I also took these with a larger depth of field, but I like the softening of the background and edges for a vignette.
Here is what I wrote to Curt:
"I am proud to submit my entry into the casualty round this week. Not because of the skill displayed, but because I knuckled down and did it in two days after procrastinating like all get out. Most of you can pump out figures without breaking a sweat, I am well known for never finishing anything.
These three figures are 28mm scale and come from two manufacturers. The two on the ground come from the Conquest Norman infantry set that I won from Mike at Trouble at T'Mill. The standing fellow with the arrow in his chest I can't remember what he was but I bought him in the early 90's with some equally accoutered crossbowmen. His slotta tab says OUCH!
The paint scheme was yellow and blue, I used a burnt umber ink wash and then drybrushing of the base color. Again not winning any awards but serviceable. We're going for completion here. The standing figure is on a 20mm square plastic slotta base, while the two ground casualties are on custom plywood bases with angles that would make Cthulhu proud. If you ever need a 40mm x 39mm base, I'm your man. The groundwork was my normal airdry clay, texture gel and sand. The only modification to the process was the application of a bead of glue near the edges of the plywood. This helped to keep the clay from lifting up from the edges as it dried.
I'll finish with a little about this weeks photography. While I did continue to use the Aperture priority setting at f16, I altered my normal protocol. I used a tripod and infrared remote and set up next to a window with decent natural light. I also used my new flash diffuser, but in the end went with the straight daylight shots. The flash tends to highlight the flaws and the daylight ones seem to show how they look in person better.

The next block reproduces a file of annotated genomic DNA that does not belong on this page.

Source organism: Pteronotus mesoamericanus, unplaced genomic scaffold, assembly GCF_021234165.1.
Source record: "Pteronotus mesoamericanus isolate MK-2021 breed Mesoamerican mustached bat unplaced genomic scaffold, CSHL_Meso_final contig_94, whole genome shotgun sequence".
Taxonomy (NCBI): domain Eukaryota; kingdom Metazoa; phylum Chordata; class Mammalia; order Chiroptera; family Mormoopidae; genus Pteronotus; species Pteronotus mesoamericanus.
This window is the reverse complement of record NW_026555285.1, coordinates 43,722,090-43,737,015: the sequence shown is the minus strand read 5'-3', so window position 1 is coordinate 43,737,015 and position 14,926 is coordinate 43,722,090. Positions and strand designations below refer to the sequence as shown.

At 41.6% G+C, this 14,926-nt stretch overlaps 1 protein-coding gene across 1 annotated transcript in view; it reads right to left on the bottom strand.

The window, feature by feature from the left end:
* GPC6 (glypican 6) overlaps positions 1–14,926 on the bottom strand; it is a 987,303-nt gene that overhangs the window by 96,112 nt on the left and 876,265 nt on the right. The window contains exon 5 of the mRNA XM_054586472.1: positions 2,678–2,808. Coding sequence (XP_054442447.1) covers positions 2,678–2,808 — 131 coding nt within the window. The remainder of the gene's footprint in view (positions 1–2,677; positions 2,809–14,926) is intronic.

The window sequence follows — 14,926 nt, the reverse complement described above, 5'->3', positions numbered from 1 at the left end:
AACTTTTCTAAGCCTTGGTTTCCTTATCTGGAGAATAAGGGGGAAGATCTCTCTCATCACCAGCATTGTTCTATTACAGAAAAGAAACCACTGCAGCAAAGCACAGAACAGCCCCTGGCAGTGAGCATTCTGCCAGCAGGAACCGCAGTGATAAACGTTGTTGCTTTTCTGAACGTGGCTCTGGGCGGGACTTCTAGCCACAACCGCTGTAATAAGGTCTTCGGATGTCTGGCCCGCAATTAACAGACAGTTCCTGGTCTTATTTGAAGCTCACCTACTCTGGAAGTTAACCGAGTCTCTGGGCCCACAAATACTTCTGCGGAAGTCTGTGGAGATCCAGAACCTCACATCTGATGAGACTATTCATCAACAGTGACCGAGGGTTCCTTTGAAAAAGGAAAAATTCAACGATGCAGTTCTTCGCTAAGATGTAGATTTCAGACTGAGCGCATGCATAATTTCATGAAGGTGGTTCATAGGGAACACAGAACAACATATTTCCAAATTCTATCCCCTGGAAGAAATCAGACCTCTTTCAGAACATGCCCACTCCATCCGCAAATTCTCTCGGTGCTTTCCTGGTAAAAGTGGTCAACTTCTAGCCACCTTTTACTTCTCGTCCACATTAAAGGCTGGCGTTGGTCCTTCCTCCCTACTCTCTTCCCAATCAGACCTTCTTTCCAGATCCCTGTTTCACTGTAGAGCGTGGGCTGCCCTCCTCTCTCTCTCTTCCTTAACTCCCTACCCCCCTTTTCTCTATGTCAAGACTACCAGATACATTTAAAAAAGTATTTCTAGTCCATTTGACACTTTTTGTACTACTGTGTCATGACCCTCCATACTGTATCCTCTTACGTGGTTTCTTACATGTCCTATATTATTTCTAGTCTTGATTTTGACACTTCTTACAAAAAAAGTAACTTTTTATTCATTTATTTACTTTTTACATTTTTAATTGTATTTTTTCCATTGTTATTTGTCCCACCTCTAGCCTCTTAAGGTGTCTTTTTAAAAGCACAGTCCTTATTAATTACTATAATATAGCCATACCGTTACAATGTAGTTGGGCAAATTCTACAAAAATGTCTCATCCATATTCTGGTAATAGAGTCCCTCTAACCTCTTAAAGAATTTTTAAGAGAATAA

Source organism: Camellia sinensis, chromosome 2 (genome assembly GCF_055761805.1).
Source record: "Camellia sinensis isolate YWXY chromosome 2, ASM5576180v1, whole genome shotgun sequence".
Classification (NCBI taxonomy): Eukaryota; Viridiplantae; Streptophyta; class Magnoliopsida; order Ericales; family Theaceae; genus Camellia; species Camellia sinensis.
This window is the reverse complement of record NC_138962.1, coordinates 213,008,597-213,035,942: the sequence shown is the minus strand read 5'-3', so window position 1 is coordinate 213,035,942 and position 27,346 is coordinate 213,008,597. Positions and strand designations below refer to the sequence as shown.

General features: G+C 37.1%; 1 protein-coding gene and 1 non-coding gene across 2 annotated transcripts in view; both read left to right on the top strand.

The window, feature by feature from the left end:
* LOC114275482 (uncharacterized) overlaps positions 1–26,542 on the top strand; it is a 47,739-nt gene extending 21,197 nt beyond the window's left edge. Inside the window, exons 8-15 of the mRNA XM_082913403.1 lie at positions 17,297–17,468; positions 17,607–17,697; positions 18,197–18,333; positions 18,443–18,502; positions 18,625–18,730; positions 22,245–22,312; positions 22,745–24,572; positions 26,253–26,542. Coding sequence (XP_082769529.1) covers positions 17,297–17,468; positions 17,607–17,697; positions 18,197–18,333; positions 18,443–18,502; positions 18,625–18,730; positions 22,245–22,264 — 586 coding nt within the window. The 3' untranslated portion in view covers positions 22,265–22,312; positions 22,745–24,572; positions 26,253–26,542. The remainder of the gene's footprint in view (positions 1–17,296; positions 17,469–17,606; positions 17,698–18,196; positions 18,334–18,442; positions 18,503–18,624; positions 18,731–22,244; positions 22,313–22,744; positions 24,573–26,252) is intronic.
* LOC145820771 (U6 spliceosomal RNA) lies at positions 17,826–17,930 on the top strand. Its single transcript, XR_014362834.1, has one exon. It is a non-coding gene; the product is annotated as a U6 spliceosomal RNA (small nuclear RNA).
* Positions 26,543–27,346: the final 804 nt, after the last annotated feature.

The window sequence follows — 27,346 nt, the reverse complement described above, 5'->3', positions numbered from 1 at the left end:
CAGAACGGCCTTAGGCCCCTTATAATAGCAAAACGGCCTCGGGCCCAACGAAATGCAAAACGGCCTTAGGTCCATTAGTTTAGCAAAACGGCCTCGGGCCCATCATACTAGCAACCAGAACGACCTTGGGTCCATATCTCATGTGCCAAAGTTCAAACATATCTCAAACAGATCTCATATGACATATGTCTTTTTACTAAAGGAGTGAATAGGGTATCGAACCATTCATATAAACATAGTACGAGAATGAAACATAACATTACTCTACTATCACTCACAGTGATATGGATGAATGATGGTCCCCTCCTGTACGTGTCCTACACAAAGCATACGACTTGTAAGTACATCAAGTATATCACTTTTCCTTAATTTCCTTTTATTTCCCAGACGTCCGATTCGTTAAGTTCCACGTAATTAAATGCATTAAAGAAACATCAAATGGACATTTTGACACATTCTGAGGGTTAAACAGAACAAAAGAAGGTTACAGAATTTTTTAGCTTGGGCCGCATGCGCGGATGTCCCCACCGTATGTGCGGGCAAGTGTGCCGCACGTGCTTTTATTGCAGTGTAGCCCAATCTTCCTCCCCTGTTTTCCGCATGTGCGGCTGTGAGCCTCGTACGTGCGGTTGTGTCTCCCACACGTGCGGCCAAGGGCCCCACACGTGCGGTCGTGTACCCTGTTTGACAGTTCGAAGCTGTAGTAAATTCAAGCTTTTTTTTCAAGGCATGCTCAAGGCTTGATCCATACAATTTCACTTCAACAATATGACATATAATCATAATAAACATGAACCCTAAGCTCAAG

Thanks for looking."
Although I cleared up my usual mistakes and omissions with my submission I did forget to mention that the shield was hand painted. To me it was obvious, what with the shaky lines and all.
Just to compare, here is the first picture with all the same settings, just using the flash with diffuser.
I like the boldness of the colors but I felt that the flaws showed more and there was still a bit of shininess off the matte varnish from the flash. What do you think?
Since I could not identify the metal figure, here he is without paint.
I tried looking it up on Stuff of Legends but if my initial assumption about the range is wrong, I'm not sure how to track him down.
I should have some more stuff to show you soon. I didn't paint as much as I'd like yesterday, but I'm making steady progress.
I'd like to finish today's post with a big thank you to Edwin King of The Depressive Diplomatist. After seeing my son's painting efforts he contacted me about sending him some plastic figures. The Mantic skeletons and orcs are just up his alley and "Woohoo" and "Jackpot" were uttered. This thank you should really be its own post, but I just wanted to acknowledge Edwin's generosity before something flew by and caught my attention. I hope to have progress reports of my son's painting before long. I'm going to try and let him do what he wants with these and just support him, rather than micro manage him.